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Plausibility at the EPO - G2/21

Plausibility at the EPO - G2/21

European Industry news 01/11/2022

Following our previous report here, the Enlarged Board of Appeal (EBA) have issued a preliminary opinion regarding whether post-filing data can be relied on when assessing inventive step.


The European Patent Office (EPO) adopt the so-called “problem-solution approach” in assessing inventive step. This requires (i) determining the “closest prior art”, (ii) establishing the “objective technical problem” to be solved, which is based on the technical effect resulting from any distinguishing features of the claimed invention as compared to the closest prior art, and (iii) considering whether or not the claimed invention, starting from the closest prior art and the objective technical problem, would have been obvious to the skilled person.

The Board of Appeal in T1239/04 introduced the requirement that, for inventive step to be recognised, the patent application must at least make it plausible that the problem addressed by the invention is solved. Therefore, even if supplementary post-published evidence might also be taken into consideration, it cannot serve as the sole basis for establishing that the claimed invention solves the problem it purports to solve. However, a divergent line of case law has held that plausibility is only relevant when there are doubts from the patent application that the technical problem is solved (T1422/12, T2371/13, T31/18).

In view of this apparent disparity in the case law, the Board of T 0166/18 referred the following questions to the EBA:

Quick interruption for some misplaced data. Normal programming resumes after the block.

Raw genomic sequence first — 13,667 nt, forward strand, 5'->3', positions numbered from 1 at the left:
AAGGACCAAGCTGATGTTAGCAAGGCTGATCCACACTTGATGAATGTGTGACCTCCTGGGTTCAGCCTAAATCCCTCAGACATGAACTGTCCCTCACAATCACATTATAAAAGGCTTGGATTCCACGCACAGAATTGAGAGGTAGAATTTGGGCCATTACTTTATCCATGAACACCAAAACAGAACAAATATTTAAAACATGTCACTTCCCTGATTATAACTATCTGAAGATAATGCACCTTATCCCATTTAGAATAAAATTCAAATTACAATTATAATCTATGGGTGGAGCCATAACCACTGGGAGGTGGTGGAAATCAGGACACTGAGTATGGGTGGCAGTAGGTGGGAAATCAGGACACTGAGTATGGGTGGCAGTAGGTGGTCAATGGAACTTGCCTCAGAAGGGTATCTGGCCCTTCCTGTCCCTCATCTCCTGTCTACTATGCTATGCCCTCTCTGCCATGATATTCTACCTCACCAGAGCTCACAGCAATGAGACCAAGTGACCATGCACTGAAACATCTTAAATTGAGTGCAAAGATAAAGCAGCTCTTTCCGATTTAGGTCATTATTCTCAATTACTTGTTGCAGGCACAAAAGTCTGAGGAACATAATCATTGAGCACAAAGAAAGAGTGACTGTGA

1. Should an exception to the principle of free evaluation of evidence (see e.g., G1/12 reasons 31) be accepted in that the post-published data must be disregarded on the ground that the proof of the effect rests exclusively on such post-published data?

2. If the answer is yes: can post-published data be taken into consideration if based on the information in the patent application the skilled person at the relevant date would have considered the effect plausible (ab initio plausibility)?

3. If the answer to the first question is yes: can post-published data be taken into consideration if based on the information in the patent application the skilled person at the relevant date would have seen no reason to consider the effect implausible (ab initio implausibility)?

Amicus curiae briefs

Following on from the referral, the Chartered Institute of Patent Attorneys (CIPA), which is the professional and examining body for patent attorneys in the UK, submitted an amicus curiae brief in respect of this case.

CIPA adopt the viewpoint that the answer to the first question should be ‘no’, as this view is consistent with long-standing EPO practice to accept post-filing data and there should be no exception to free evaluation of evidence.